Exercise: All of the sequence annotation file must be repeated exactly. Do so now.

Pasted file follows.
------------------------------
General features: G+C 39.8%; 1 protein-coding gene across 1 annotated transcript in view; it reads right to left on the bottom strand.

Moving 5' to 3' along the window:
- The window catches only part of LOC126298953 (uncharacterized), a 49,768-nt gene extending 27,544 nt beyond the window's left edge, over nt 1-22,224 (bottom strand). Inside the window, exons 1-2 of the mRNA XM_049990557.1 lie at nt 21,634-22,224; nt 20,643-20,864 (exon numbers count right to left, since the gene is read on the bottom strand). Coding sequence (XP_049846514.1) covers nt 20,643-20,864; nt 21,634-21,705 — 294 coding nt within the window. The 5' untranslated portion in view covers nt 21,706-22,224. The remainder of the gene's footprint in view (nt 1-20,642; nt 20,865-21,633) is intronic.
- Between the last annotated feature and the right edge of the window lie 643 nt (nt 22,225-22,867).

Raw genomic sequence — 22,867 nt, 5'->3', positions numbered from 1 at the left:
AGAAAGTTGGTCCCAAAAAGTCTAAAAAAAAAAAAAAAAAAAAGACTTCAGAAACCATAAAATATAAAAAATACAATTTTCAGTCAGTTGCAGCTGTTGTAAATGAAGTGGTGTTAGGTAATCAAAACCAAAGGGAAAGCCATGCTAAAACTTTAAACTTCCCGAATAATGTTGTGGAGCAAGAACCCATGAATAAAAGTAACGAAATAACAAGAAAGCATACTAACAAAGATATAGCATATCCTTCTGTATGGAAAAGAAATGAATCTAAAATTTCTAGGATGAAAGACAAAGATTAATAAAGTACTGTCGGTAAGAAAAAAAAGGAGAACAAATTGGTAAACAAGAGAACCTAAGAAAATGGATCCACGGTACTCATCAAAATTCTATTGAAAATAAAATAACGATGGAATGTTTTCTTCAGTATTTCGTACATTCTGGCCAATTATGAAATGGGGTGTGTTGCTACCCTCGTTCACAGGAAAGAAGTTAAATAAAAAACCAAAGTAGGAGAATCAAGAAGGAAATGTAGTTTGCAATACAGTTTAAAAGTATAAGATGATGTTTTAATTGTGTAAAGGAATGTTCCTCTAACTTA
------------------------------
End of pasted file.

General features: G+C 39.8%; 1 protein-coding gene across 1 annotated transcript in view; it reads right to left on the bottom strand.

Moving 5' to 3' along the window:
- The window catches only part of LOC126298953 (uncharacterized), a 49,768-nt gene extending 27,544 nt beyond the window's left edge, over nt 1-22,224 (bottom strand). Inside the window, exons 1-2 of the mRNA XM_049990557.1 lie at nt 21,634-22,224; nt 20,643-20,864 (exon numbers count right to left, since the gene is read on the bottom strand). Coding sequence (XP_049846514.1) covers nt 20,643-20,864; nt 21,634-21,705 — 294 coding nt within the window. The 5' untranslated portion in view covers nt 21,706-22,224. The remainder of the gene's footprint in view (nt 1-20,642; nt 20,865-21,633) is intronic.
- Between the last annotated feature and the right edge of the window lie 643 nt (nt 22,225-22,867).

Raw genomic sequence — 22,867 nt, 5'->3', positions numbered from 1 at the left:
AGAAAGTTGGTCCCAAAAAGTCTAAAAAAAAAAAAAAAAAAAAGACTTCAGAAACCATAAAATATAAAAAATACAATTTTCAGTCAGTTGCAGCTGTTGTAAATGAAGTGGTGTTAGGTAATCAAAACCAAAGGGAAAGCCATGCTAAAACTTTAAACTTCCCGAATAATGTTGTGGAGCAAGAACCCATGAATAAAAGTAACGAAATAACAAGAAAGCATACTAACAAAGATATAGCATATCCTTCTGTATGGAAAAGAAATGAATCTAAAATTTCTAGGATGAAAGACAAAGATTAATAAAGTACTGTCGGTAAGAAAAAAAAGGAGAACAAATTGGTAAACAAGAGAACCTAAGAAAATGGATCCACGGTACTCATCAAAATTCTATTGAAAATAAAATAACGATGGAATGTTTTCTTCAGTATTTCGTACATTCTGGCCAATTATGAAATGGGGTGTGTTGCTACCCTCGTTCACAGGAAAGAAGTTAAATAAAAAACCAAAGTAGGAGAATCAAGAAGGAAATGTAGTTTGCAATACAGTTTAAAAGTATAAGATGATGTTTTAATTGTGTAAAGGAATGTTCCTCTAACTTA